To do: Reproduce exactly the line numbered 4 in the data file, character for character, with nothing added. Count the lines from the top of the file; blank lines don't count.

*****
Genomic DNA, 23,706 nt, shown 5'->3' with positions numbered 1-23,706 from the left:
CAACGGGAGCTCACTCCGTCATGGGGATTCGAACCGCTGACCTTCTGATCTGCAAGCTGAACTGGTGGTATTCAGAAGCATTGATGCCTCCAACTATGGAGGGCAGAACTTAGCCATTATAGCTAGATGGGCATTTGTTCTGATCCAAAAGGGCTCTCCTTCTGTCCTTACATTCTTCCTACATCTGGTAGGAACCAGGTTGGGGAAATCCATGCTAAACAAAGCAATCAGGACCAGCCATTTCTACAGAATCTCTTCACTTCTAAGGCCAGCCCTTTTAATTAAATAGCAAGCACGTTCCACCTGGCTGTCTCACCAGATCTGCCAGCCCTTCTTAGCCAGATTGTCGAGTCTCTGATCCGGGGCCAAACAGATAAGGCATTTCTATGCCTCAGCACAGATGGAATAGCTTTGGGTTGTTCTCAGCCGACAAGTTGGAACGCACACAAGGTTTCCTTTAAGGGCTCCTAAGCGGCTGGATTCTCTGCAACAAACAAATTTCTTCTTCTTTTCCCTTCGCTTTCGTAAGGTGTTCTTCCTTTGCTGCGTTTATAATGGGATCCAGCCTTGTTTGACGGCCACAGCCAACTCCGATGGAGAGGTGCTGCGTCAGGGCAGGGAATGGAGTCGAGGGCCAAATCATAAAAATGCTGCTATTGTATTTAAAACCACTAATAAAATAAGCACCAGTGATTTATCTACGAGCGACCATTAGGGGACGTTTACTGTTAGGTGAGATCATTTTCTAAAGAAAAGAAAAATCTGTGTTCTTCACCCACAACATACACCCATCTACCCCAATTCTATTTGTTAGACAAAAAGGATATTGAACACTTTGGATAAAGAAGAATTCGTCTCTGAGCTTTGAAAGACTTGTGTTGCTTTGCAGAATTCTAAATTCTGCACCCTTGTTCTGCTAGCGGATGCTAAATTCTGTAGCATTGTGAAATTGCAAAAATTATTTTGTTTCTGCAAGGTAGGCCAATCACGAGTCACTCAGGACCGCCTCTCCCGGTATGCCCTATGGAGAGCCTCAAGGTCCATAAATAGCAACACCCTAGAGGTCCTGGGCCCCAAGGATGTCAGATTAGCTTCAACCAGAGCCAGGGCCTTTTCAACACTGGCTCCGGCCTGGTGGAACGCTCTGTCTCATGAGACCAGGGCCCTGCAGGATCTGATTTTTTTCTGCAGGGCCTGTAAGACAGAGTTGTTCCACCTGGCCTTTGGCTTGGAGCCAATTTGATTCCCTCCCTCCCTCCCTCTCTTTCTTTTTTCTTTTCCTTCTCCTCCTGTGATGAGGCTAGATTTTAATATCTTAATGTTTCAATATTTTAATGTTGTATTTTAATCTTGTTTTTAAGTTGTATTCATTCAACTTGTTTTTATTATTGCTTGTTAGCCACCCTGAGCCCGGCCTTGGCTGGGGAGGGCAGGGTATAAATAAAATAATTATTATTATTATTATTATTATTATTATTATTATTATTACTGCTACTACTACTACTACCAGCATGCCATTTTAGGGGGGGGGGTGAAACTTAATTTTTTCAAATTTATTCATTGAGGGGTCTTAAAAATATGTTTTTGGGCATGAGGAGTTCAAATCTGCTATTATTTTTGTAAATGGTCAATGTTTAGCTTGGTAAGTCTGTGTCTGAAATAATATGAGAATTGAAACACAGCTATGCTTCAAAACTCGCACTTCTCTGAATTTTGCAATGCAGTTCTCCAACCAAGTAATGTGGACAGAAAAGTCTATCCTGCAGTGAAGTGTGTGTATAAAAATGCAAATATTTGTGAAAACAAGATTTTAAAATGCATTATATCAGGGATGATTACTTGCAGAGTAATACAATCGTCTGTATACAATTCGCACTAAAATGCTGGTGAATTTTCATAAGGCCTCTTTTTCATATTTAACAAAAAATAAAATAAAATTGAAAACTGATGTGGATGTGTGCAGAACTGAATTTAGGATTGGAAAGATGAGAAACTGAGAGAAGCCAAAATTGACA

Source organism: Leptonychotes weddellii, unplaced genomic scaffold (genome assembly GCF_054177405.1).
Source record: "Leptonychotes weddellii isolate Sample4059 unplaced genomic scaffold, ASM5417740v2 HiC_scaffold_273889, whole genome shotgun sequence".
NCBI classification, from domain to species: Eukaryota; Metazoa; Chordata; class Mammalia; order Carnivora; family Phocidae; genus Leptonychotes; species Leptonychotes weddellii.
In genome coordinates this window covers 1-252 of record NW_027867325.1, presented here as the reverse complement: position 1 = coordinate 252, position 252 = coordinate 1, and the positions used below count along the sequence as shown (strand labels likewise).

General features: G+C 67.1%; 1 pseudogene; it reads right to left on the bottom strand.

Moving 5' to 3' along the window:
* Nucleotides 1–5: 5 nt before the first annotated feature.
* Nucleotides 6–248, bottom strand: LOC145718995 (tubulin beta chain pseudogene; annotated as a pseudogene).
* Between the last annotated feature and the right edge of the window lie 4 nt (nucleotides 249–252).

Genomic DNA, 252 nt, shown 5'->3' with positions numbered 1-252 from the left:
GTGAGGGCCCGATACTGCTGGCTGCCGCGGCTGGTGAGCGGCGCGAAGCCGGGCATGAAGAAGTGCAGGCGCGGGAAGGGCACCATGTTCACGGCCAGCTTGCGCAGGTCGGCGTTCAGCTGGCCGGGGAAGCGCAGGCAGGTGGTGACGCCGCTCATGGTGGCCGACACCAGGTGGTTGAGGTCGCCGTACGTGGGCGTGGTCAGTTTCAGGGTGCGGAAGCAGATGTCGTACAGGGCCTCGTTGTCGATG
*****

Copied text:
Source record: "Leptonychotes weddellii isolate Sample4059 unplaced genomic scaffold, ASM5417740v2 HiC_scaffold_273889, whole genome shotgun sequence".